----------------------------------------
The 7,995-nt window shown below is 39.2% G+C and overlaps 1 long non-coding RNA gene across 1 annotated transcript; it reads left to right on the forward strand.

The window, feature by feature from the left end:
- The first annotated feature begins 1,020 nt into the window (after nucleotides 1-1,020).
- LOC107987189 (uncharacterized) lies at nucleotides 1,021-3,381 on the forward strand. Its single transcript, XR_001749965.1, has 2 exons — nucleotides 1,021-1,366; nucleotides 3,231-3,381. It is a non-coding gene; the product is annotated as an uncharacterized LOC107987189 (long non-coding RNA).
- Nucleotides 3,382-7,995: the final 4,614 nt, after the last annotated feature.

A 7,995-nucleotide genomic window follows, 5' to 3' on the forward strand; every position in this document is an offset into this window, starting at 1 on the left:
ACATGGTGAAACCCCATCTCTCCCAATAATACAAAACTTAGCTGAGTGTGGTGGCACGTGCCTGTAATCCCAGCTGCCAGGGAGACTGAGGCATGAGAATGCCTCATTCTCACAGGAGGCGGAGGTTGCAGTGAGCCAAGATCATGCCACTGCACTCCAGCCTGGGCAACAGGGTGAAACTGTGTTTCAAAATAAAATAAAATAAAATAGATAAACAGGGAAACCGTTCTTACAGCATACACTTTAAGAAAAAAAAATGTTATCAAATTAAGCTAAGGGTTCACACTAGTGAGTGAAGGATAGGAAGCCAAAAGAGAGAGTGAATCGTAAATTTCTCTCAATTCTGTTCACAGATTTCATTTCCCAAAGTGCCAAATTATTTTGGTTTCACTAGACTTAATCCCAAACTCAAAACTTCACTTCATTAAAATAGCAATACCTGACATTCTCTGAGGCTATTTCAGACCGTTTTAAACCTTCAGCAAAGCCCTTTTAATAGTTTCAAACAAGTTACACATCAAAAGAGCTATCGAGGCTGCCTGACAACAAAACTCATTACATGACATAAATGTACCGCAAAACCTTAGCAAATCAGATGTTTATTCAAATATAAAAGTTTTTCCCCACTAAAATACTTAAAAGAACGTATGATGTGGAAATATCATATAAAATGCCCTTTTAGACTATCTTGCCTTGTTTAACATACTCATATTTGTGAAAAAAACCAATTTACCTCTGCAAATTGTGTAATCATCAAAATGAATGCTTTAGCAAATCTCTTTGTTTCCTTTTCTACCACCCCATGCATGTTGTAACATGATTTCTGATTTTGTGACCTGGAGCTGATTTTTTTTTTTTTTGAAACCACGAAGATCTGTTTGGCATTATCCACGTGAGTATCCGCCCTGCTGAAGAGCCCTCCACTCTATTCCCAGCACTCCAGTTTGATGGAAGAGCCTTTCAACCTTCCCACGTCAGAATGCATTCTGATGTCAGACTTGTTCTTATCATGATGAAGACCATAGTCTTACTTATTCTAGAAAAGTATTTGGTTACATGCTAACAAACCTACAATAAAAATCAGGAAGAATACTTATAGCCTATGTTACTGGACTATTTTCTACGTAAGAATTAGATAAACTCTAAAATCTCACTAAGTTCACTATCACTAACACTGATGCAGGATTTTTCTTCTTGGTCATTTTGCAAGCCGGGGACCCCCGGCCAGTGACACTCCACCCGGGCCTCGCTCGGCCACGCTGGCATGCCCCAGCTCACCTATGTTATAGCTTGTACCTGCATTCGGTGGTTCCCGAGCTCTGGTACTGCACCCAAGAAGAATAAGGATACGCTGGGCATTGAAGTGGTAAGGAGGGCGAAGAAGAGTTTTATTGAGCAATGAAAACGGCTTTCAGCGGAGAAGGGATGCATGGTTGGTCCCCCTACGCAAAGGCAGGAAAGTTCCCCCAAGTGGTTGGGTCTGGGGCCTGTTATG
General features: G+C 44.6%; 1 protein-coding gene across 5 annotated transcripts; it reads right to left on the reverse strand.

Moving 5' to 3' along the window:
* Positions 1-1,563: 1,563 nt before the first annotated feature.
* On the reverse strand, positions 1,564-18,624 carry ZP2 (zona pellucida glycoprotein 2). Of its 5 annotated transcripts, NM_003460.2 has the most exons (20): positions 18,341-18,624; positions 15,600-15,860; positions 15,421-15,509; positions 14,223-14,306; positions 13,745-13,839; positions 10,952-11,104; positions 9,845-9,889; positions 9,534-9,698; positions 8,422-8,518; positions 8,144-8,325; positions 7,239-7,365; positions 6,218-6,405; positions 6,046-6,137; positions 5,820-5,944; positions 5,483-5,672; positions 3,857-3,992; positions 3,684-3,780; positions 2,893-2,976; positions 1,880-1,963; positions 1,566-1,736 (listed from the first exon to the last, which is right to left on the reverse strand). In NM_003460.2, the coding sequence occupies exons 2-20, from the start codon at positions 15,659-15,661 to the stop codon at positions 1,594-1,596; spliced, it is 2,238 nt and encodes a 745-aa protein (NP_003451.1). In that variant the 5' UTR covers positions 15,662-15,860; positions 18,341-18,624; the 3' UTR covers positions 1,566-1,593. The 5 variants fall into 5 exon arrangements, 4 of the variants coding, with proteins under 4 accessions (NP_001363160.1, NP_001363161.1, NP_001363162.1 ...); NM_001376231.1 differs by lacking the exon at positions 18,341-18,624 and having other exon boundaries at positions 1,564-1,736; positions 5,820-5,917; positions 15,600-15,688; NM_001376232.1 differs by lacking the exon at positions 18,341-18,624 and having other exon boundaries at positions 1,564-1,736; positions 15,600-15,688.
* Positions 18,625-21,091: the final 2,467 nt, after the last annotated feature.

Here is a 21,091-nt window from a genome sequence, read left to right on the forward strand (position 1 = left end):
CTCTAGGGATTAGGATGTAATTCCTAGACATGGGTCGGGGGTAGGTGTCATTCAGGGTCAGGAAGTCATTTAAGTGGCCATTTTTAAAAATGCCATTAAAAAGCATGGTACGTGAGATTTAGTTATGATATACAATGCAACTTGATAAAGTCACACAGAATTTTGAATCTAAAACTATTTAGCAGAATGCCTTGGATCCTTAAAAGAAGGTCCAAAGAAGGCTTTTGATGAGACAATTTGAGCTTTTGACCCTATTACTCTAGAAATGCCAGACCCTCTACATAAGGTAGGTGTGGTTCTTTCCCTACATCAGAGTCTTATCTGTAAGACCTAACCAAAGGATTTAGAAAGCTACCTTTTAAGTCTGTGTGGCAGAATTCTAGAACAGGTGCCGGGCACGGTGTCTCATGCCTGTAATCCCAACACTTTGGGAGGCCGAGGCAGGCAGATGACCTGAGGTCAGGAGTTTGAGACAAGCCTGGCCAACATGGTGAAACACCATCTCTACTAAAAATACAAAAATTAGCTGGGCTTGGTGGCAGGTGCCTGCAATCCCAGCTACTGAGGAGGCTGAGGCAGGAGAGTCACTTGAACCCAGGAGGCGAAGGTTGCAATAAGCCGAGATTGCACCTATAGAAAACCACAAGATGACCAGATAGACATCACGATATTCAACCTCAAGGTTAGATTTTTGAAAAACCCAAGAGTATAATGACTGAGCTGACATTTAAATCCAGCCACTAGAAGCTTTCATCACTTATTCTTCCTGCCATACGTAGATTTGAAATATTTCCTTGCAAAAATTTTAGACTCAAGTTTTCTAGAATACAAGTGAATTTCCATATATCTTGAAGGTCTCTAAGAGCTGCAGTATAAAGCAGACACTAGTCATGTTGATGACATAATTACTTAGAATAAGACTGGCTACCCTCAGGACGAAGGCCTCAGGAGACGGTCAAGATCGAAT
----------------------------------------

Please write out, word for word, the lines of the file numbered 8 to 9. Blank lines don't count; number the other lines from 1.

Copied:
General features: G+C 44.6%; 1 protein-coding gene across 5 annotated transcripts; it reads right to left on the reverse strand.

Moving 5' to 3' along the window: